Chennai Corp has no survival data of 23,000 saplings planted after Vardah  

Officials in the city corporation said that no such study of its survival rate has been undertaken thus far

Published: 02nd October 2019 06:09 AM  |   Last Updated: 02nd October 2019 06:09 AM   |  A+A-

Damaged tree saplings planted by the city corporation at Velachery main road. While some saplings have dried others do not have tree guards or have disappeared in the street. EXPRESS / DEBADATTA MALLICK

Express News Service

CHENNAI: A year after the city corporation undertook regreening initiatives in the aftermath of Vardah by planting around 23,000 saplings across various parts of the city, no one knows how many of these saplings are still alive and healthy.

Officials in the city corporation said that no such study of its survival rate has been undertaken thus far after the first phase of planting the tree saplings in 209 arterial roads of the city began in August 2018. The project was undertaken at a cost of Rs 5.29 crores.

A Corporation official said that the ‘question of a survival rate study does not arise’ since the contractors are bound by the terms of the contract to undertake maintenance works for a period of one year.

“The contractors will replace or fix damaged saplings for a period of one year,” said a corporation official. However, Express found that damaged tree saplings and tree guards without any saplings were found in many of these stretches.

In a 100-metre stretch on Velachery high road, beside a private multi-specialty hospital, at least four tree saplings were found damaged- in one case, the sapling was missing from the tree guard, in another, the sapling seemed run down by vehicles and another tree guard was seen with just a stump. Empty tree guards with no saplings inside them were also seen at Greenways road.

“If it is damaged and has a tree guard around it, we would at least know that it needs replacement. What if the guard and the sapling both go missing?  There is no way to say that the sapling even existed,” said the watchman of an apartment complex in Velachery main road.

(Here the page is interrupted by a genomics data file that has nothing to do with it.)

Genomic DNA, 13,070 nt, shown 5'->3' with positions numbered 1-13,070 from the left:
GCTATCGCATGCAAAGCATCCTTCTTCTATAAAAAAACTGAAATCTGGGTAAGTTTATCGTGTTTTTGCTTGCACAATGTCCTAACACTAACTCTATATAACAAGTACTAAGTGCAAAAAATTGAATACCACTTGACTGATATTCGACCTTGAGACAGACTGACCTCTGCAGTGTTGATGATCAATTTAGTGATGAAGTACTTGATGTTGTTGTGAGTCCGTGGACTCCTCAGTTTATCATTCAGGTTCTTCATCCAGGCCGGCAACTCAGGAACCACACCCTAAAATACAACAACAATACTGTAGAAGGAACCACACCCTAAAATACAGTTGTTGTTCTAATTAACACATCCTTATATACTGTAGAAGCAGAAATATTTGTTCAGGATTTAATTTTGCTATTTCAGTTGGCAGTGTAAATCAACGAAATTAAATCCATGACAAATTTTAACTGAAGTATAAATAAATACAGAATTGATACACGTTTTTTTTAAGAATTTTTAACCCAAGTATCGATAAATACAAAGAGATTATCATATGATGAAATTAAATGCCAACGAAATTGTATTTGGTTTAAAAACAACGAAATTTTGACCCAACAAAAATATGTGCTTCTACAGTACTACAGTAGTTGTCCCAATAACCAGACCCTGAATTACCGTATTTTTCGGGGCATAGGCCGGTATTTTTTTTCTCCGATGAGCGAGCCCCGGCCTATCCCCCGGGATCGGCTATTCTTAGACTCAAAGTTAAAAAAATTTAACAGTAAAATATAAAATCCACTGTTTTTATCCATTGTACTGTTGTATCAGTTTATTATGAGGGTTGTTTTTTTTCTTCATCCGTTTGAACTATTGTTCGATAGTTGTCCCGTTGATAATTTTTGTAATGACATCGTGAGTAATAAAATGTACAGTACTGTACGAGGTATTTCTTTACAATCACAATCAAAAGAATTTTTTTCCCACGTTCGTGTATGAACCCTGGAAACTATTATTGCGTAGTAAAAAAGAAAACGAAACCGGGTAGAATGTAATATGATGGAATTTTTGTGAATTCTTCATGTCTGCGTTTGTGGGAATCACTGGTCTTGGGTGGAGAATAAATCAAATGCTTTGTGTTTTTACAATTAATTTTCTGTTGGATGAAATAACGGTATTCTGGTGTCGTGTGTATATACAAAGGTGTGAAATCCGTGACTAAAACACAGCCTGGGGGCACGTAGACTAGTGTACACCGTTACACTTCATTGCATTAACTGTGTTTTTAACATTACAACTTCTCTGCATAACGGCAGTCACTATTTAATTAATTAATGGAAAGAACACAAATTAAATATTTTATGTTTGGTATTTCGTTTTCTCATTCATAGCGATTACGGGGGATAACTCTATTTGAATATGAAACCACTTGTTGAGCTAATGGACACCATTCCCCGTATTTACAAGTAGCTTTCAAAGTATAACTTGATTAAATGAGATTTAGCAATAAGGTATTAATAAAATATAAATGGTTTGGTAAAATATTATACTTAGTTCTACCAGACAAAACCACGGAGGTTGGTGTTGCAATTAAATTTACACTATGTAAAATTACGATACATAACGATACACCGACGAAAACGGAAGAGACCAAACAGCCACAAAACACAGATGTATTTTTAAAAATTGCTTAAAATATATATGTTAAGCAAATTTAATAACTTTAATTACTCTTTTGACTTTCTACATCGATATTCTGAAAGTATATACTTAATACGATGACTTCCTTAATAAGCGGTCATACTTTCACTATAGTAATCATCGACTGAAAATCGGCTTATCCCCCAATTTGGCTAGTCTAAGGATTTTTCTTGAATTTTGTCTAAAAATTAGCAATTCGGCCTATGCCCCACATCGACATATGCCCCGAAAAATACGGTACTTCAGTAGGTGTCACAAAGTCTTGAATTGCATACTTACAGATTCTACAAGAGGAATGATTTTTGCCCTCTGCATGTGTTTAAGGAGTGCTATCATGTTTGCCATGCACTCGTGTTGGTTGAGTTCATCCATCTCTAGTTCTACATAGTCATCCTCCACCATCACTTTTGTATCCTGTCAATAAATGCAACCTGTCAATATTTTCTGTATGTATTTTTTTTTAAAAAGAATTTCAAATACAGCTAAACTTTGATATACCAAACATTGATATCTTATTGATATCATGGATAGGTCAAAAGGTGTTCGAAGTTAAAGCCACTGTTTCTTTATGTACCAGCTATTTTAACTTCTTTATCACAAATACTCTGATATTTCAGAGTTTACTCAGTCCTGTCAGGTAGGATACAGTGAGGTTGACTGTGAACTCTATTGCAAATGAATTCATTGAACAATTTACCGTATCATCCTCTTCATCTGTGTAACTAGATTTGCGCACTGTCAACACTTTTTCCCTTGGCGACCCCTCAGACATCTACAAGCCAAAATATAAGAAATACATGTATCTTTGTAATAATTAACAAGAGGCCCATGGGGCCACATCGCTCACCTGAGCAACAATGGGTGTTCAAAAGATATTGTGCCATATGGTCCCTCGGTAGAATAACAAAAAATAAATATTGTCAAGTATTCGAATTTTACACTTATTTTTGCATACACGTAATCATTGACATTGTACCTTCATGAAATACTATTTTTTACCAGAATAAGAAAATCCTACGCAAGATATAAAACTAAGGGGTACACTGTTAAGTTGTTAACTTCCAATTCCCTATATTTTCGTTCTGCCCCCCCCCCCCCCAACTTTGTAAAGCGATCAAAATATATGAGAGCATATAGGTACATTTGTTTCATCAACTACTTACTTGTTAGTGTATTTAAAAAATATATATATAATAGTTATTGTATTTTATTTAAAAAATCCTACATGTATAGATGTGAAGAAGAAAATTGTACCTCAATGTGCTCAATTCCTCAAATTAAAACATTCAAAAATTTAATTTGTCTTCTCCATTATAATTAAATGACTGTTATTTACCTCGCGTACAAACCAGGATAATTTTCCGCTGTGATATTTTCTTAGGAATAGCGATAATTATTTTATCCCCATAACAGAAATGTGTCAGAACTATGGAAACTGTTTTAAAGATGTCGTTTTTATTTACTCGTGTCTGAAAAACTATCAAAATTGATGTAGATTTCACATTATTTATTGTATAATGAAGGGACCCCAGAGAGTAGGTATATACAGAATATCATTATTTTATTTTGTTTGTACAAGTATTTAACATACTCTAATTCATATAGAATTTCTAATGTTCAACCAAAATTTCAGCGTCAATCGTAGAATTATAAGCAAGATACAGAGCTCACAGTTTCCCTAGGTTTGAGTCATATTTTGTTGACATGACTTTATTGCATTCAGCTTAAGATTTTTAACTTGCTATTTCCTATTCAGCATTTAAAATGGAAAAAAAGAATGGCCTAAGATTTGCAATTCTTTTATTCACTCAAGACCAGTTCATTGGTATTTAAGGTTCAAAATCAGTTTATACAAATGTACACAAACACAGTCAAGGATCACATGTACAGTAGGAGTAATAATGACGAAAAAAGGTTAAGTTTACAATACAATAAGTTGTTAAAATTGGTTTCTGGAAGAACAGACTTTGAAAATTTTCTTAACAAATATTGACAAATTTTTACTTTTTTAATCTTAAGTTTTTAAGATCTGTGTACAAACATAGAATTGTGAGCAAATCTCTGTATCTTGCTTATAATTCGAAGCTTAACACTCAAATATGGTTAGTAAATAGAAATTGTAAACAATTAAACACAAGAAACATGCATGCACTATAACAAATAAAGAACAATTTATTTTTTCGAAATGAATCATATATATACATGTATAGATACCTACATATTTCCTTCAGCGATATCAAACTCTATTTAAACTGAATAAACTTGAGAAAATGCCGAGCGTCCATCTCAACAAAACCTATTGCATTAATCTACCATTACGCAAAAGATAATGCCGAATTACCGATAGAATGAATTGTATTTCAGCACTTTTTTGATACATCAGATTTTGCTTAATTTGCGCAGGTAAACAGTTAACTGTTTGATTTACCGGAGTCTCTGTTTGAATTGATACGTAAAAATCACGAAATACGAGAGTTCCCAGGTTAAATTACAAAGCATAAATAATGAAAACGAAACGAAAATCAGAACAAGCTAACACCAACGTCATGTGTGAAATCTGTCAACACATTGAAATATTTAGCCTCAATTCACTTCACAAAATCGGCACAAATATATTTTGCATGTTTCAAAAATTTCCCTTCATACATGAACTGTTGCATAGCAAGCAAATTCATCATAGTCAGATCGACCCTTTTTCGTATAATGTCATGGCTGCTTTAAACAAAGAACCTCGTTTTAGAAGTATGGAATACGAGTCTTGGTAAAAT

According to sources, the last inspection by experts to ensure that the saplings are placed and maintained according to the rules, was carried out only in August-September last year.

Vaagai (Albizia lebbeck), Vembu (Azadirachta indica), Mantharai (Bauhinia purpurea), Punnai (Calophyllum inophyllum), Kalyana Murungai (Erythrina variegata) and Arasamaram (Ficus religiosa) were some of the species that were planted as part of the drive that sought to focus on indigenous varieties.

Biodiversity scientist S Aroumougame said that since most of these saplings were planted on the roadsides and not in closed spaces like parks, the maintenance period of one year may not be enough.

“Saplings planted on the roadsides are prone to grazing, vehicular interference, and other dangers. In these cases, we may expect a survival rate of only around 60%,” he said.

Moreover, since the contractors are bound to replace damaged saplings, some would be merely one or two months old when the maintenance contract expires and they are handed over to the civic body, he added.

“Ideally, the maintenance period should span two years. It would be even better if it is three years,” he said.

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